This touches on the question of how to reconcile the roles of women in Romans (Phoebe, Prisca, Mary, Tryphaena, Tryphosa, Persis, Rufus’s mother, and Julia) with what Paul says in 1 Timothy 2, for example (“likewise also that women should adorn themselves in respectable apparel, with modesty and self-control, not with braided hair and gold or pearls or costly attire, but with what is proper for women who profess godliness—with good works. Let a woman learn quietly with all submissiveness. I do not permit a woman to teach or to exercise authority over a man; rather, she is to remain quiet”). Schreiner goes on to note:
It is clear from this list that women were actively involved in ministry. The verb “to labor” (κοπιᾶν, kopian) is used of four women: Mary (v. 6), Tryphaena, Tryphosa, and Persis (v. 12). The word κοπιᾶν is used to describe Paul’s ministry (1 Cor 15:10; Gal 4:11; Phil. 2:16; Col 1:29; 1 Tim 4:10) and others who are involved in ministry (1 Cor 16:16; 1 Thess 5:12; 1 Tim 5:17). Here it probably denotes missionary work (cf. Cranfield 1979: 785; Kasemann 1980: 412; Wilckens 1982: 135; Dunn 1988b: 892; P. Lampe 1991: 223). What these women did specifically is not delineated, but we cannot doubt that they were vitally involved in ministry. Dunn (1988b: 894) rightly cautions, however, that κοπιᾶν is a general term and does not denote leadership per se.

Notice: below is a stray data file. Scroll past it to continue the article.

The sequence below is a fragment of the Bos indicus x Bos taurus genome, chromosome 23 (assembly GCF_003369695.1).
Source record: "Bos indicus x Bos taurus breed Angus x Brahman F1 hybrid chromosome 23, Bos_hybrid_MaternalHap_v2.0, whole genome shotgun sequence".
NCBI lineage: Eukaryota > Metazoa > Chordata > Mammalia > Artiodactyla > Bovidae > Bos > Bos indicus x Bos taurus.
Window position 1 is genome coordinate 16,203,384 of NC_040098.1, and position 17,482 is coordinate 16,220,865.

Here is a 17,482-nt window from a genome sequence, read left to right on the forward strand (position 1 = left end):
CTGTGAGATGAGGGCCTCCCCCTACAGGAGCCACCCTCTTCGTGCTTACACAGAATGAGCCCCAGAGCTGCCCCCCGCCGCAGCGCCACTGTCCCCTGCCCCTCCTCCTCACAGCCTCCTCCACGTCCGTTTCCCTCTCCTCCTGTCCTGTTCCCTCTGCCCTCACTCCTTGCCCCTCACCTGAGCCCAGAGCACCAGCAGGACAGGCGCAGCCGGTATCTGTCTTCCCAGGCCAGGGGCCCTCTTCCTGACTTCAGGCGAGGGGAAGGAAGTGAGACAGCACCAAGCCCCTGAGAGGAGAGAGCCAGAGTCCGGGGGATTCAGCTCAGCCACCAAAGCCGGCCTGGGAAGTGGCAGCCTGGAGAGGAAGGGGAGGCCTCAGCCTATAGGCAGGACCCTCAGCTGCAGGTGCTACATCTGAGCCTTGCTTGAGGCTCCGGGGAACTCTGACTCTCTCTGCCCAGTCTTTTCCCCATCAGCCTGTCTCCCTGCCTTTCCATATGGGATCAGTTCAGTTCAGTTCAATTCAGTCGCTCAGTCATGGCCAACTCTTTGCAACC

As a female missionary Junia may have directed her energies especially to other women. As Kasemann (1980:413) remarks, “The wife can have access to the women’s areas, which would not be generally accessible to the husband.” One should scarcely conclude from the reference to Junia and the other women coworkers named here that women exercised authority over men contrary to the Pauline admonition in 1 Tim 2:12. We see evidence that women functioned as early Christian missionaries, and it may have been the case that they concentrated especially on other women, given the patriarchal nature of the Greco-Roman world. The Pauline pattern prescribed in 1 Tim 2:11-15 was the apostolic pattern in the early Christian mission, and the vibrant ministry of Christian women did not contradict the admonitions delivered in 1 Tim 2 (rightly Murray 1965:228; Moo 1996:927; Schreiner 793-4, 797).

Monday, July 11, 2011